A Tale of an American Becoming a Hunter in Japan, A Life Full of Ups and Downs | FRIDAY DIGITAL

A Tale of an American Becoming a Hunter in Japan, A Life Full of Ups and Downs

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Japan is experiencing an increase in the number of deer, boars, bears, and other animal damage due to a decrease in the hunting population and a lack of food due to climate change. Local governments, troubled by animal damage, are making efforts to train new hunters, but the COVID-19 crisis and the war in Ukraine have caused the prices of gunpowder and ammunition to skyrocket, and the shortage of hunters is becoming more serious.

Mr. Hamor setting his sights on his prey.

It was under these circumstances that I met an American man who makes his living as a hunter in Hyogo Prefecture.

Hamor Jeffrey Heath, 41, hails from Iowa, USA. His family is a dairy farmer who grows corn, soybeans, and raises pigs and dairy cows.

Influenced by his grandfather and father’s hunting, he became interested in hunting at the age of 4. At 14, he picked up his first hunting rifle and started hunting deer and wild birds in the fields and mountains. While attending Nebraska State University, he met and began dating his wife Maho, who was studying there.

Maintaining his hunting rifle has become a daily routine for Mr. Hamor.

In 2002, Maho, who turned 20, returned temporarily to attend her coming-of-age ceremony, and Hamor also visited Japan with her.

“I had never left my hometown before. It was the first time I took a plane and saw the sea when I visited my wife’s hometown in Yamaguchi Prefecture.”

After visiting Japan about three times and developing an interest, Hamor got engaged to Maho while still in school. With the connection between the University of Nebraska and Shizuoka University as sister schools, he decided to study abroad in Japan. After graduating from university, he worked for a company exporting cars and lived in Shizuoka and Tokyo for 16 years.

Afterward, due to his wife’s job change, they relocated to Hyogo Prefecture. Learning that even foreigners could hunt if they obtained a license, Hamor acquired both a firearm license and a hunting license.

“Since I didn’t have any local hunters as acquaintances, I used to go into the mountains alone to hunt deer and wild boar. There were times when I was reported as a ‘suspicious foreigner wandering the mountains with a gun’ (laughs).”

Meeting members of the Nishinomiya branch of the local hunting club, Hamor ended up becoming an apprentice to a veteran hunter in the club. “Trap hunting,” a major practice in Japan (using wire or other materials to create loops to capture prey), intrigued him greatly as it wasn’t practiced in the US.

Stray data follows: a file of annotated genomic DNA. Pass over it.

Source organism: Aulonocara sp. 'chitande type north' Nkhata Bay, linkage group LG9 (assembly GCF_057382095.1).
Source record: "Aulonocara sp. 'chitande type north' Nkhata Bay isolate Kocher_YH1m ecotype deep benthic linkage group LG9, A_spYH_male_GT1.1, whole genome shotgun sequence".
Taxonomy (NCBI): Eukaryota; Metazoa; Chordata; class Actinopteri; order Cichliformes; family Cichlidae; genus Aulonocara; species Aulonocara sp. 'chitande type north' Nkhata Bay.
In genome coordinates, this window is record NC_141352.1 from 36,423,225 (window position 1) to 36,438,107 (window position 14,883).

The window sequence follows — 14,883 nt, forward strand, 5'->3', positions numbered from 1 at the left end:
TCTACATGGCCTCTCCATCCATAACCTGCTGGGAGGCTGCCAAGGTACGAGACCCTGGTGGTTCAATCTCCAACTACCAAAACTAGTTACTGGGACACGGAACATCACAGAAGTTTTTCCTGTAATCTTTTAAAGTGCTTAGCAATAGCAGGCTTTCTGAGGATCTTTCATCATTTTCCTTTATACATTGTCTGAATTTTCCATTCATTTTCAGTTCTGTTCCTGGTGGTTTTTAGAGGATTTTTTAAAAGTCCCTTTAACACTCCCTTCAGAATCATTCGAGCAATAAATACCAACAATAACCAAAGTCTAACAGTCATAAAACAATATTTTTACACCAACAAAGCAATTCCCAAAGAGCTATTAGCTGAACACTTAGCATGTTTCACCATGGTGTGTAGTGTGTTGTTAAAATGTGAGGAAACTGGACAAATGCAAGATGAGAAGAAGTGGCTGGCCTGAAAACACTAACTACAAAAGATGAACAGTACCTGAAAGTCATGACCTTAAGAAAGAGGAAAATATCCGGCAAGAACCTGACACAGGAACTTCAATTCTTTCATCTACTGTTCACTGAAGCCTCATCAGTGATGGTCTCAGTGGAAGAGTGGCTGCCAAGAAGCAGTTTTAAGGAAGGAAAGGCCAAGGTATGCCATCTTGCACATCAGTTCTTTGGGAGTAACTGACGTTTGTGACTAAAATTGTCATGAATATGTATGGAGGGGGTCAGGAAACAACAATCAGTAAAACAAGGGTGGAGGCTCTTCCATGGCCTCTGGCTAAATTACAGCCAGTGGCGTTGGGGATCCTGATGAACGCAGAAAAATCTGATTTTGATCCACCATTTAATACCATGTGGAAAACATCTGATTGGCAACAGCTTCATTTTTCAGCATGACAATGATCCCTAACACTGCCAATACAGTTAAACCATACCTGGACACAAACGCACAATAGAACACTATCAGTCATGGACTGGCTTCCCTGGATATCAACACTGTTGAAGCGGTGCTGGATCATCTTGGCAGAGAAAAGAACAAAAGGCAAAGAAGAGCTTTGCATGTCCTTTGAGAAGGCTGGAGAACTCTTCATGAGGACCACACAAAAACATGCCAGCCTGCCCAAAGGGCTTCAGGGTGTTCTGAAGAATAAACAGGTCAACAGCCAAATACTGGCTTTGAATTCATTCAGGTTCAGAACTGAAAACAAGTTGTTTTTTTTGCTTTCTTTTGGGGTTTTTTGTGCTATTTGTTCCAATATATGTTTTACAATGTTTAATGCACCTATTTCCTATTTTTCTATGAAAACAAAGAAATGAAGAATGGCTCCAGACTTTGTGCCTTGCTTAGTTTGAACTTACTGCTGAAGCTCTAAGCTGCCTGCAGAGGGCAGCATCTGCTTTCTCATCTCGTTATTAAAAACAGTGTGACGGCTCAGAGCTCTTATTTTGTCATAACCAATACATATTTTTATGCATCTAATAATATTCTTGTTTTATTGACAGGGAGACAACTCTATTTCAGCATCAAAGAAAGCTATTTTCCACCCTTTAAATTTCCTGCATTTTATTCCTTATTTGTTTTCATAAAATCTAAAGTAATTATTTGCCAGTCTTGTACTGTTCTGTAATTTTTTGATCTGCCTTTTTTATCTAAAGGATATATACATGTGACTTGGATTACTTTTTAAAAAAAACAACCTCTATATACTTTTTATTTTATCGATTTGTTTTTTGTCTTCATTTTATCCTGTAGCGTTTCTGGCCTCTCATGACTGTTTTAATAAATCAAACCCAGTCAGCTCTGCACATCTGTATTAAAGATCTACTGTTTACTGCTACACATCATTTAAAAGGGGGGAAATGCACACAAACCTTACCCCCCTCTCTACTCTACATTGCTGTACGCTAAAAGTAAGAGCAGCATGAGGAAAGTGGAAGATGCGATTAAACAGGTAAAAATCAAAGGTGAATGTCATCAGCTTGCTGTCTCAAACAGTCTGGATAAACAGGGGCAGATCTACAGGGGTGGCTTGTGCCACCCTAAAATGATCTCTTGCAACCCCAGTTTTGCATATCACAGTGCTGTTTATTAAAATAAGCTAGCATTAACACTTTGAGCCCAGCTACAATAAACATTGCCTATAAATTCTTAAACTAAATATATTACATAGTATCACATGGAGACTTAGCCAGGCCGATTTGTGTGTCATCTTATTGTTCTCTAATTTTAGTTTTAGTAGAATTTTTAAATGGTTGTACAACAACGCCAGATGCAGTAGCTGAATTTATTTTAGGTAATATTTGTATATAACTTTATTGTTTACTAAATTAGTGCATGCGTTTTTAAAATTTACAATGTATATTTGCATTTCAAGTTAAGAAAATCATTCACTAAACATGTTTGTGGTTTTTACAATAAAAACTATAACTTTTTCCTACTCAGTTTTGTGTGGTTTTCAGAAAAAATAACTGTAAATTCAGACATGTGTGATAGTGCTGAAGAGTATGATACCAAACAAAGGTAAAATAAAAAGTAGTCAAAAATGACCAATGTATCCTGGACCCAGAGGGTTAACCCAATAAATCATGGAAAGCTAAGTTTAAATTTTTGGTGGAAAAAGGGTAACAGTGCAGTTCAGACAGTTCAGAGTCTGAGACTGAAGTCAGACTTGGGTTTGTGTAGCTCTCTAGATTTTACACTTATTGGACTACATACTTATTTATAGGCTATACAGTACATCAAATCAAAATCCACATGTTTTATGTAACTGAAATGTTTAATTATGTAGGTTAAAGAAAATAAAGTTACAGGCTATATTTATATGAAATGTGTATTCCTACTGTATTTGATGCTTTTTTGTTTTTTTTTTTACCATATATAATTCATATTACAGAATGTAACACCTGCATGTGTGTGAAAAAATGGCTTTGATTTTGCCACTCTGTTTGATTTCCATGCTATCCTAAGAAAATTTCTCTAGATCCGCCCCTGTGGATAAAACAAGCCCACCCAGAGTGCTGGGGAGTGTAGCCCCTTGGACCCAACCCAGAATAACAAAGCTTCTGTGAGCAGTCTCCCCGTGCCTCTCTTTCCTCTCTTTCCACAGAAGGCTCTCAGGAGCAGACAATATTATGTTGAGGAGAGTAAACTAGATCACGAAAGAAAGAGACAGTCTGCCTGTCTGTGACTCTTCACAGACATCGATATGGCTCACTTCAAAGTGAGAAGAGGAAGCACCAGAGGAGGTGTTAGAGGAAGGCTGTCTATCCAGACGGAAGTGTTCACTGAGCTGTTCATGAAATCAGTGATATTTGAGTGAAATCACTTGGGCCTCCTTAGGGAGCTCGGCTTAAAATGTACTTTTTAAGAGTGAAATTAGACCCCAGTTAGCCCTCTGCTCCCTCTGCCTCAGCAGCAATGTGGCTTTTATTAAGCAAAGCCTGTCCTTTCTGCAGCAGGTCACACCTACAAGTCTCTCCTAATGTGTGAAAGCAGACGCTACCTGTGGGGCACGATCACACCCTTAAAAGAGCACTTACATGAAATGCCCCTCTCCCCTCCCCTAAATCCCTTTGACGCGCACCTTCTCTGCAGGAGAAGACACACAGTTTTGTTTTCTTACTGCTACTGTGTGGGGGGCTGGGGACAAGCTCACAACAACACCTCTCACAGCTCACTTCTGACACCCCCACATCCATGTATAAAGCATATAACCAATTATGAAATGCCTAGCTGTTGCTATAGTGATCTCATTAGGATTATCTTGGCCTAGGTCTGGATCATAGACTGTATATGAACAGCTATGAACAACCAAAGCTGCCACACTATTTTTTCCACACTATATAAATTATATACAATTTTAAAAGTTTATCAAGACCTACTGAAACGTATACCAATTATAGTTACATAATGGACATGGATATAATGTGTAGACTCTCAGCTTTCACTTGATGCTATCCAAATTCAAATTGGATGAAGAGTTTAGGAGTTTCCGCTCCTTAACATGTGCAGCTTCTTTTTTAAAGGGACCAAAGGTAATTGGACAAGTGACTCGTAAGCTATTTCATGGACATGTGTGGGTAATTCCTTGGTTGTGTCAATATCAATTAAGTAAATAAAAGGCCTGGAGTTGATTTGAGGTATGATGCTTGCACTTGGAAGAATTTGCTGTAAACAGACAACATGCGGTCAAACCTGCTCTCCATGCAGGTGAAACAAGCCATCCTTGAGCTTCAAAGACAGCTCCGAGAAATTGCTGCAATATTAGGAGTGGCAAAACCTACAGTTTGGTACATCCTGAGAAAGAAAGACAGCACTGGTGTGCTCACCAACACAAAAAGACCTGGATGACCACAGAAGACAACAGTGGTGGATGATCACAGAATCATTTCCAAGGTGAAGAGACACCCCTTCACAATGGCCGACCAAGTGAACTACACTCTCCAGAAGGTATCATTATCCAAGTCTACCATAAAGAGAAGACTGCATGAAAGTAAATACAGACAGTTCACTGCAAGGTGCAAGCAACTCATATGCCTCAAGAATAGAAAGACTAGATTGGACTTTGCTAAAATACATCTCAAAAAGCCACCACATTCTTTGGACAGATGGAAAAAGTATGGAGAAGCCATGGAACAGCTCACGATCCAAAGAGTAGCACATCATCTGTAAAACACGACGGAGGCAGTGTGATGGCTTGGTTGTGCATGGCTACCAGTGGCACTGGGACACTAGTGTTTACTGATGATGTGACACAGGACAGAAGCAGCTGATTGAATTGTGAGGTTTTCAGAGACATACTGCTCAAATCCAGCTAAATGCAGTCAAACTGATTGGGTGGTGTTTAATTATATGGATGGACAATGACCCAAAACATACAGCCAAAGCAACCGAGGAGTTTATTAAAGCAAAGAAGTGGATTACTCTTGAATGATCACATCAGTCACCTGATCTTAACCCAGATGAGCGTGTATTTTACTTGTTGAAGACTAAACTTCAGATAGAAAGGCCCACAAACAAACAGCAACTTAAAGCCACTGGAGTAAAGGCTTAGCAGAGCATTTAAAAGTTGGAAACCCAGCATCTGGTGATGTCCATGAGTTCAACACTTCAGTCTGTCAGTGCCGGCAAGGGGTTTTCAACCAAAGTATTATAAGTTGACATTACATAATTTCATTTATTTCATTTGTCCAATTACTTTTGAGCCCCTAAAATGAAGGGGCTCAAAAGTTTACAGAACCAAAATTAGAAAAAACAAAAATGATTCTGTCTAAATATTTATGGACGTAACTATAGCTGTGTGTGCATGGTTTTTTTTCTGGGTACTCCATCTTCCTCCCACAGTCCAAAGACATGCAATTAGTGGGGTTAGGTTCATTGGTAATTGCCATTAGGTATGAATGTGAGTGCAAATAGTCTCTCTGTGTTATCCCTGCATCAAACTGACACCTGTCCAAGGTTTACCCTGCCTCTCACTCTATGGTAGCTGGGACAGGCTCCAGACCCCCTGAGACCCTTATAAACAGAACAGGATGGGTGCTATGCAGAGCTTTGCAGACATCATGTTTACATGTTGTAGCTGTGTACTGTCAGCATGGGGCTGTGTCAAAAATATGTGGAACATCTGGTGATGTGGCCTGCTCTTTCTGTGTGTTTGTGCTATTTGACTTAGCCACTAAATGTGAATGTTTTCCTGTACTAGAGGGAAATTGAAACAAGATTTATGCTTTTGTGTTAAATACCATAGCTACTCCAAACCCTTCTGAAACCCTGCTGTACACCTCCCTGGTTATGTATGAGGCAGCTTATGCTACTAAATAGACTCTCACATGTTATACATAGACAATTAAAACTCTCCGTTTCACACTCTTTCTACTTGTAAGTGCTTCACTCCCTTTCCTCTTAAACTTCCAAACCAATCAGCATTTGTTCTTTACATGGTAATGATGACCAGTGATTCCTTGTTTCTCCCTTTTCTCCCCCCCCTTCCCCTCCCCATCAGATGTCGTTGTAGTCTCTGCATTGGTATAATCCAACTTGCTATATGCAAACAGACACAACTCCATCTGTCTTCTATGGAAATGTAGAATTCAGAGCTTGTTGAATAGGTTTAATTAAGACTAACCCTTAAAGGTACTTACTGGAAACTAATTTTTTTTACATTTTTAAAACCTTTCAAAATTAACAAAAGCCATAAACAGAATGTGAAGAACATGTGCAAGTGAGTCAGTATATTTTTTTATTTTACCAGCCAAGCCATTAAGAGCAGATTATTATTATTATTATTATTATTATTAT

Currently, he is a member of a hunting club.

Currently in their seventh year of hunting, Hamor earns income from administrative work for the prefectural and municipal wildlife protection and the hunting club’s secretariat. He lives with his wife Maho, who works for a foreign company, and their third-grade son, Kaisei. Nearby their home, Hamor has been renting a rice field since last May and managed to harvest 530 kg of rice. Next to it, neighboring fields grow onions, garlic, and cabbage. The taste of the crops he grows himself is exceptional, and his friends who received them as gifts also praise them.

“In America, my family basically lives a self-sufficient life. It’s tastier and more environmentally friendly to catch and grow your own food.”

The city of Nishinomiya where the Hamor family lives is located on the gentle slopes of the Rokko mountain range, with residential areas and forests in close proximity. Due to this, home vegetable gardens are often raided by wild animals, and accidents caused by wild boars are common. It’s mentioned that the wiring of solar panels installed on sunlit slopes is often chewed through by wild boars.

In response to the frequent occurrence of damage caused by wildlife, Hyogo Prefecture offers a free introductory course called the “Harmful Wildlife Capture Introduction Course” aimed at newcomers who have obtained firearm and hunting licenses, focusing on acquiring hunting knowledge and skills. This course, known as the “Hunting Master Development School,” is also attended by Hamor.

“The good thing about this school is not only acquiring knowledge and skills but also making good friends. I’ve maintained good relationships with the classmates I took the course with.”

We hope that prefectures where animal damage is becoming more serious and there is a shortage of young hunters will introduce hunting meister training schools.

The second part of the article, “Many Lifes with Beasts…! Close-up on the Hunting of an American Hunter Living in Hyogo Prefecture” will show a close-up look at Mr. Hamor’s hunting.

  • Photography, Interview, Text Toru Yokota

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